26 Reasons Travelers Love Charleston
Related: The Top 15 Cities in the United States
Waterfront parks and quiet beaches are as abundant as antique shops — as are world-class hotels, restaurants serving upscale Lowcountry fare, and historic landmarks and museums.
Here are 26 reasons travelers can't get enough of Charleston, South Carolina.
The Charleston Skyline
It’s no surprise Charleston’s nickname is the Holy City. The skyline is punctuated by church steeples.
The Pineapple Fountain
Find this iconic fountain in Charleston’s Waterfront Park. This tropical motif is common in the Holy City, as it’s meant to represent that famous southern hospitality.
Every guest at this glam, 1920s-inspired hotel is assigned a personal butler. Book a room with a view of the French Quarter and get a drink at the clubby, book-lined lounge just off the lobby.
With an off-leash dog park, paved running and cycling paths, and twin piers for fishing, Brittlebank is a popular destination for outdoor recreation.
Staying at this Relais & Châteaux property is like visiting well-to-do friends in their beautiful mansion home. Rooms boast plantation-style four-poster beds and Italian marble bathrooms.
Dock Street Theatre
Catch a performance by the local theater company at this historic theater, which reopened after a $19-million renovation in 2010.
Waterfront Real Estate
Hometown hero Stephen Colbert still loves this city — he even has a house on Sullivan’s Island.
Horse-drawn Carriage Rides
Many travelers opt to explore historic Charleston by way of horse-drawn carriages.
No trip to Charleston would be complete without visiting rightly-named Rainbow Row: a cluster of Georgian-style homes dating back to 1740. Legend has it the pastel hues helped drunken sailors find their way home.
East Bay Street
Officially, Rainbow Row refers to homes 83 through 107 on East Bay Street, a cobblestone lane bordered by fragrant jasmine trees.
Local star chef Sean Brock serves contemporary Southern fare inside this 19th-century estate (like bacon-corn bread with pork butter). At the next door bar, order a bourbon cocktail like the Turcotte’s Tipple, which is crafted with grapefruit shrub, pamplemouse, and pink saltwater.
This popular shopping street is home to a number of independent cafes and boutiques, and is best known for tis picturesque storefronts.
Zero George Street
A cluster of historic buildings with meticulous courtyards is now a refined hotel for the most discerning travelers.
Leon’s Oyster Shop
This casual local haunt on King Street is famous for its well-seasoned, extra crispy fried chicken and raw bar.
Take a guided walking tour of Charleston to discover the city’s secret streets and hidden alleyways, like the narrow cobblestoned strip called Longitude Lane.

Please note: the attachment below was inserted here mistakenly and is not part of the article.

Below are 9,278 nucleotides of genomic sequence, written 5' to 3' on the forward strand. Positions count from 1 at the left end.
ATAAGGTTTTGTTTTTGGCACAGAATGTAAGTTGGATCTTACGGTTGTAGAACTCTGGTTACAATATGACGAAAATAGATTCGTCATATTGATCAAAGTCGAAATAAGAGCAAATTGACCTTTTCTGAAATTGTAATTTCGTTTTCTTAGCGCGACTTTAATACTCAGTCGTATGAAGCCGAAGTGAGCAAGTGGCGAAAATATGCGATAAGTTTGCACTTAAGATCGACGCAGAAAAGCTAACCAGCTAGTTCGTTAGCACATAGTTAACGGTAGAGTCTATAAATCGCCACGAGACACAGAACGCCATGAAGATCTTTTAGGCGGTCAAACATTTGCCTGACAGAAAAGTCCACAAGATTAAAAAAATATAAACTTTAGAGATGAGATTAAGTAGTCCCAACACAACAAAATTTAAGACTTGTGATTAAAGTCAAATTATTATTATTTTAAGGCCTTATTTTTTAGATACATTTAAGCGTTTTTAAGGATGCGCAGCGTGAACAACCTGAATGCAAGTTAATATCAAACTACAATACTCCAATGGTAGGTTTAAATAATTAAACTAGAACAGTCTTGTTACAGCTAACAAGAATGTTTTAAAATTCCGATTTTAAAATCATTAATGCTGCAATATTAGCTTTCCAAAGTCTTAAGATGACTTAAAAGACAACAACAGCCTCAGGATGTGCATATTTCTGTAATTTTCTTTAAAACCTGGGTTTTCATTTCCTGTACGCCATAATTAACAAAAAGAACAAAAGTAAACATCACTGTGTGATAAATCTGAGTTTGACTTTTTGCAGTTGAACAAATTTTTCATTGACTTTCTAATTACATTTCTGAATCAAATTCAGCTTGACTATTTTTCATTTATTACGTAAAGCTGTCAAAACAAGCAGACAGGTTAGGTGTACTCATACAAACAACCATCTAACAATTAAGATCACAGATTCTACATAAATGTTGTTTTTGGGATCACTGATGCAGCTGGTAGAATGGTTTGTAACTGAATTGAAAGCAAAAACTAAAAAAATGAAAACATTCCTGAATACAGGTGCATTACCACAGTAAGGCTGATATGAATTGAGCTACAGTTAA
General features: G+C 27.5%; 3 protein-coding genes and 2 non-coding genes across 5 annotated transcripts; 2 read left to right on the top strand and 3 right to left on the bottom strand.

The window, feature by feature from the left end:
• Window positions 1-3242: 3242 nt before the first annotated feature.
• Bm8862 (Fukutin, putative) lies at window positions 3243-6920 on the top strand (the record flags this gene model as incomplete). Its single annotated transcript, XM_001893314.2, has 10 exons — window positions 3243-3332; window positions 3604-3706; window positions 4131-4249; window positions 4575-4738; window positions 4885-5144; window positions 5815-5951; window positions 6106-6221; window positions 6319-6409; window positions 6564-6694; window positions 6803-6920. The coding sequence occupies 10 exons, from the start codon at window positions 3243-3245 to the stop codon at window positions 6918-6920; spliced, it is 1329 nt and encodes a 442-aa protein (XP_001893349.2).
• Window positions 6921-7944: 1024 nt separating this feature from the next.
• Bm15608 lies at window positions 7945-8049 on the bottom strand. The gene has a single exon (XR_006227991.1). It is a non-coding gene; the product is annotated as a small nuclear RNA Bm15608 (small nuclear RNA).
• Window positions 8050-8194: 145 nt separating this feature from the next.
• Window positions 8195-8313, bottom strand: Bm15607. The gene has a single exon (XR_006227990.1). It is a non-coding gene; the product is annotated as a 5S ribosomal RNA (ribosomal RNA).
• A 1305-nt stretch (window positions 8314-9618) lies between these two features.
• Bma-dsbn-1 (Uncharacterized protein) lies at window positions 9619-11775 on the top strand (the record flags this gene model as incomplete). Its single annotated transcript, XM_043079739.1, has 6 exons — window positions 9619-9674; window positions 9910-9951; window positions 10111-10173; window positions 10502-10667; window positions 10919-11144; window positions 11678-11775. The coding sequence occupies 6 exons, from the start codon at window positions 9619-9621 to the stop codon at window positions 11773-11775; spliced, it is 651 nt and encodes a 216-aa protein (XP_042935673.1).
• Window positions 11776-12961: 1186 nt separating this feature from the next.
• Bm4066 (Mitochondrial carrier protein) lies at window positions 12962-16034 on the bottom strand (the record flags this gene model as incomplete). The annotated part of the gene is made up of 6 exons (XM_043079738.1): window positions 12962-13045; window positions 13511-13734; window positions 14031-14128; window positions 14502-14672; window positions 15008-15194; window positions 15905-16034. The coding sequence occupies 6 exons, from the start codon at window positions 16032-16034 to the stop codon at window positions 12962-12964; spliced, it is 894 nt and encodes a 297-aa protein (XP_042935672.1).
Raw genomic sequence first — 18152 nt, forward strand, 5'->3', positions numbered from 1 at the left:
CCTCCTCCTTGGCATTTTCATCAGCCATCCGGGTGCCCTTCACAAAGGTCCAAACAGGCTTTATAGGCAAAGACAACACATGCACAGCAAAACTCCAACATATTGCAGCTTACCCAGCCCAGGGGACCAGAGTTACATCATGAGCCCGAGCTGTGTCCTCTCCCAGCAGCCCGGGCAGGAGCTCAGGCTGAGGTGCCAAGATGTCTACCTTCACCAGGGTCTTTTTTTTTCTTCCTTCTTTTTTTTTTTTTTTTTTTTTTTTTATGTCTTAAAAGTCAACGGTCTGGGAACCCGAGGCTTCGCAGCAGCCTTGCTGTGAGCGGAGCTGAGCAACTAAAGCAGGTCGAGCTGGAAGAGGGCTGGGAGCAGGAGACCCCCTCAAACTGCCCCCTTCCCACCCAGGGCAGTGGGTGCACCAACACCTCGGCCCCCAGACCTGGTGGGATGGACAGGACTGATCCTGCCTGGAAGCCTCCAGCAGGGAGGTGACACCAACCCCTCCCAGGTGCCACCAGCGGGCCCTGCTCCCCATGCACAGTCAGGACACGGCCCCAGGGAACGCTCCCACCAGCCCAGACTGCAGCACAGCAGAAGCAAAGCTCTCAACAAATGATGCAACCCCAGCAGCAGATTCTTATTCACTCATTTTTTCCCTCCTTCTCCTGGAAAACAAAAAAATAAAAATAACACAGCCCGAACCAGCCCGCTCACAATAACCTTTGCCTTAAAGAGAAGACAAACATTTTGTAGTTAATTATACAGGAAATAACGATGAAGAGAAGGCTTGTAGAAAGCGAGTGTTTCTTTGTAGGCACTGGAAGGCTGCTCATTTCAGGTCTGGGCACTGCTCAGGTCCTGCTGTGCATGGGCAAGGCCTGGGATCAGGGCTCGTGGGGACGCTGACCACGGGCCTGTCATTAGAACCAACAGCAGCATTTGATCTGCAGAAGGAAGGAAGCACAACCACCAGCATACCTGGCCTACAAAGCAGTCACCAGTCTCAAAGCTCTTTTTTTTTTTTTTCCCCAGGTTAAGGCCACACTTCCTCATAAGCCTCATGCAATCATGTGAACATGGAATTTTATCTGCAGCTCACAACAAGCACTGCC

Francis Marion Hotel
Local artist Shepard Fairey has left his mark on the city in the way of colorful murals, like the so-called Green Power mural on the College Lodge Residence Hall and an OBEY GIANT mascot atop the Francis Marion Hotel.
A carefully preserved historic site with beautifully preserved grounds, visitors can learn about daily life for its inhabitants — both enslaved and free — during the 1800s.
South Carolina’s ultimate antiques drag is lined with delightful shops like George C. Birlant & Co., Croghan’s Jewel Box (you’ll need to ring a bell to access the century-old shop selling estate diamond brooches and antique lockets) and Tucker Payne Antiques.
St. Philip’s Church
Established in 1680 on the corner of Meeting and Broad, St. Philip’s is now on Church Street. The brick portico building is a National Historic Landmark.
A former 18th-century warehouse turned trendy hotel, the property maintained many of the original features, including wood beams and historic Charleston brick.
Rooftop at the Vendue
The Vendue even has a buzzy multi-tiered rooftop bar with an ample drinks menu. Try a specialty cocktail or local craft beer (Holy City Washout Wheat from North Charleston; River Dog Riverwalk Pilsner from nearby Ridgeland).
South of Broad
Perhaps Charleston’s most notable neighborhood, South of Broad has uninterrupted views of the harbor and homes dating back to the early 1700s.
Two Meeting Street Inn
The city’s oldest inn is an intimate, nine-room property with Tiffany stained-glass windows, Audubon prints, and a wraparound porch furnished with rocking chairs.
Families flock to this eight-acre park for the wide bench swings and excellent views of sailboats cruising by.
This tree-lined strip South of Broad is home to a petite fromagerie inside one of the 200-year-old buildings. Goat.Sheep.Cow even has limited lunchtime baguette sandwiches for visitors on-the-go.
White Point Garden
Surrounded on three sides by water, this beautiful garden marks the end of the city’s seawall and promenade. Visitors will find historic memorabilia like Civil War-era cannons and pieces of the USS Maine.